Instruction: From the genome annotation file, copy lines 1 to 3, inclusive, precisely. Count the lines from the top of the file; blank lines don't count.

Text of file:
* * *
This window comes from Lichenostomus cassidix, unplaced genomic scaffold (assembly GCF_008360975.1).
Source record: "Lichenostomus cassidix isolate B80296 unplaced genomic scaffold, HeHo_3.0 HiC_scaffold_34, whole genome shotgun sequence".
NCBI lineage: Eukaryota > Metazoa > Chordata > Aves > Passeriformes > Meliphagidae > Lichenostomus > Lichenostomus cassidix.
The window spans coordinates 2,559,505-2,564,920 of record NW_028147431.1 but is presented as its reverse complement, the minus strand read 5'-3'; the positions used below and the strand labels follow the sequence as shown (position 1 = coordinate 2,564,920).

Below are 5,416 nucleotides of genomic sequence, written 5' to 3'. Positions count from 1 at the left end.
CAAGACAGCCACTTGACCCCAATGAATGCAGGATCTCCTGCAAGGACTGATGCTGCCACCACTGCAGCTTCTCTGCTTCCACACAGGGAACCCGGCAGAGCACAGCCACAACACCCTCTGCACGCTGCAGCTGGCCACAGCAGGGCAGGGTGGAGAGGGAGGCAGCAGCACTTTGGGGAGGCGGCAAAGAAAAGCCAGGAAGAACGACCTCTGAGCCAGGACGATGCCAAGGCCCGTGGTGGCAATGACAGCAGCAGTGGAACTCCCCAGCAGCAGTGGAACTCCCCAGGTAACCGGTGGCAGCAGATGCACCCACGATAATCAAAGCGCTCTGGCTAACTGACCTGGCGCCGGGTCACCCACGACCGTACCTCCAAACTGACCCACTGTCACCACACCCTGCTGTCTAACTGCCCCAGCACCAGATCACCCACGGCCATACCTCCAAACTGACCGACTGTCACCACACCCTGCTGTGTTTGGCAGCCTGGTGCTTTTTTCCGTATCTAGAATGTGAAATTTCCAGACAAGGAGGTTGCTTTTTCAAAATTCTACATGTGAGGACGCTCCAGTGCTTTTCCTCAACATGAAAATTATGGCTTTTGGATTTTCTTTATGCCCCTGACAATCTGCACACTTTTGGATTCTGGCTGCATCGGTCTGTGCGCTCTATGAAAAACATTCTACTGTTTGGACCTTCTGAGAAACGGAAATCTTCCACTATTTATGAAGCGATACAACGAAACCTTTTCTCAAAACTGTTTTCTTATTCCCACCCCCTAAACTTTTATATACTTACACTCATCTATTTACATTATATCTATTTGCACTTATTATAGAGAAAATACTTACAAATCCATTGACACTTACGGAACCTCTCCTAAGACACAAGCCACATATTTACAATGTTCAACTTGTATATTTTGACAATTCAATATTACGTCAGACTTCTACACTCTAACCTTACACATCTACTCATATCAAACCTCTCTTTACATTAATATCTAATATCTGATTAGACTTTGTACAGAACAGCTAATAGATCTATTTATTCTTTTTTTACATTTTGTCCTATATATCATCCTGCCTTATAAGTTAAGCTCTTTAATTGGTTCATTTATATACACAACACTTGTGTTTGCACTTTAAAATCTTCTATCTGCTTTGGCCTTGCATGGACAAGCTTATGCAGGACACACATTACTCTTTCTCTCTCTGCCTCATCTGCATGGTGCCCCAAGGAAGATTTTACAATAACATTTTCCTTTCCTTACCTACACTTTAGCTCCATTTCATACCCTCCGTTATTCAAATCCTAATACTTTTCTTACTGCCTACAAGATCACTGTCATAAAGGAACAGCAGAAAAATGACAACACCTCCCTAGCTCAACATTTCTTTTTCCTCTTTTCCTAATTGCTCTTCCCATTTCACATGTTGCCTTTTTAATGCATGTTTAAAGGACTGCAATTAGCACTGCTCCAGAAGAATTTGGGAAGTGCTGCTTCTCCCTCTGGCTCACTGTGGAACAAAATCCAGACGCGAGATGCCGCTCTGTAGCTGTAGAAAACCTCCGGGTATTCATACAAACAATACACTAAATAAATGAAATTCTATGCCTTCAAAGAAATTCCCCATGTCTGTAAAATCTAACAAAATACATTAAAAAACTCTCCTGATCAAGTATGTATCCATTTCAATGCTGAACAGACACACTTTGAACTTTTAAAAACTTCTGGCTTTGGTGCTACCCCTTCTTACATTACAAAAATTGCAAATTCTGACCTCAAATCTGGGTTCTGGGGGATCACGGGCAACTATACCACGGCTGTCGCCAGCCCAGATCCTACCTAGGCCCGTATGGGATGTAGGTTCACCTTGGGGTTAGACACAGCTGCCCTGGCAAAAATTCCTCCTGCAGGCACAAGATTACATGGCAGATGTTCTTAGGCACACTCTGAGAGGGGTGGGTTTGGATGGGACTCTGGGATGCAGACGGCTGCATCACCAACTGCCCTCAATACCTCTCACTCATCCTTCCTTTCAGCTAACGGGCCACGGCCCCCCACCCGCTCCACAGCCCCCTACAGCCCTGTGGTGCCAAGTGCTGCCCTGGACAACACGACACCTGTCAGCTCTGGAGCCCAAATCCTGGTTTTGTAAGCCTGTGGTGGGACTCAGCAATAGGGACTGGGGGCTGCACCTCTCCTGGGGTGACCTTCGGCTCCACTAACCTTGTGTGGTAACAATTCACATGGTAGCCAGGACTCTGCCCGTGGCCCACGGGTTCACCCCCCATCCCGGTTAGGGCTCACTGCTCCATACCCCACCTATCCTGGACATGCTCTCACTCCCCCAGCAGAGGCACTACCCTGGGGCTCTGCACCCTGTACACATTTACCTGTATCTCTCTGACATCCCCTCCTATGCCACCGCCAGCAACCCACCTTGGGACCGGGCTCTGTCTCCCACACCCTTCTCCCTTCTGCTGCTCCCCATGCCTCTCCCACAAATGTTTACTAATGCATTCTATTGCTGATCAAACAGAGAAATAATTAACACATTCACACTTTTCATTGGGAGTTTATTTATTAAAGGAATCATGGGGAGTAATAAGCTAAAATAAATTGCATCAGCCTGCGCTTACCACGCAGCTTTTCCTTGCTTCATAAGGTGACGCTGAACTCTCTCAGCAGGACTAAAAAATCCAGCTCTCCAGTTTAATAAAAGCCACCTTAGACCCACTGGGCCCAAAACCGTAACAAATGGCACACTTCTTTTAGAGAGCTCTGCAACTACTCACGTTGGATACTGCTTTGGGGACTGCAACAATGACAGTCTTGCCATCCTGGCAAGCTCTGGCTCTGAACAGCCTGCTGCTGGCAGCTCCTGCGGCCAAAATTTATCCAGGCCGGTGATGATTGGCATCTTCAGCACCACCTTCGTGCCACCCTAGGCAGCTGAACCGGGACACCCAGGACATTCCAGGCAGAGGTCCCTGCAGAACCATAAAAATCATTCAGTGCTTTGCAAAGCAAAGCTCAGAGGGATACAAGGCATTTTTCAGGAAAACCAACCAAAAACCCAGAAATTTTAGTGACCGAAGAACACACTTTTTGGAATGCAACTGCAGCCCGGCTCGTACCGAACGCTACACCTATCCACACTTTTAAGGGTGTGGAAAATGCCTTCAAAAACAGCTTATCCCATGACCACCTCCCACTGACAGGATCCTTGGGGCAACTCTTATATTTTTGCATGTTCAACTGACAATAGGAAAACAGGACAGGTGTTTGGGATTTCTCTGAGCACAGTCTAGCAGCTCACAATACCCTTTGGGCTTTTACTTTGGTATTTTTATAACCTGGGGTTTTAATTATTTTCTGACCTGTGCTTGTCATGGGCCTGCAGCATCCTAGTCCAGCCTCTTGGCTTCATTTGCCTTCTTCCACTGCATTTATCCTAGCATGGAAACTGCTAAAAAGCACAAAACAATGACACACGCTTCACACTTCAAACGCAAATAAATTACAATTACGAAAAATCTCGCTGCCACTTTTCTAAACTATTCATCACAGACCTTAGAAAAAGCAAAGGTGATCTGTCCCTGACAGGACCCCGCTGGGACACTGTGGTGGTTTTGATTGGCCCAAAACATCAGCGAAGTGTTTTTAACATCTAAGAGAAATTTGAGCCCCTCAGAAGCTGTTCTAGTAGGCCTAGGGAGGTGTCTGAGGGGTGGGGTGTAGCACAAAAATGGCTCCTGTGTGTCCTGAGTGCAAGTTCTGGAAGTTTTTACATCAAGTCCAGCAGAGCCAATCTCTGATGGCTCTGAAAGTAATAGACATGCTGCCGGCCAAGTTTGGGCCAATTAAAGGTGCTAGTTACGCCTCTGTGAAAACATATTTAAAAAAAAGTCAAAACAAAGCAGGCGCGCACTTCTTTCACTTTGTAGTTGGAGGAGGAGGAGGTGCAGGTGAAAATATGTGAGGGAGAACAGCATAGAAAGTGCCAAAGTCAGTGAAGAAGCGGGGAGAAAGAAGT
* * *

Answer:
This window comes from Lichenostomus cassidix, unplaced genomic scaffold (assembly GCF_008360975.1).
Source record: "Lichenostomus cassidix isolate B80296 unplaced genomic scaffold, HeHo_3.0 HiC_scaffold_34, whole genome shotgun sequence".
NCBI lineage: Eukaryota > Metazoa > Chordata > Aves > Passeriformes > Meliphagidae > Lichenostomus > Lichenostomus cassidix.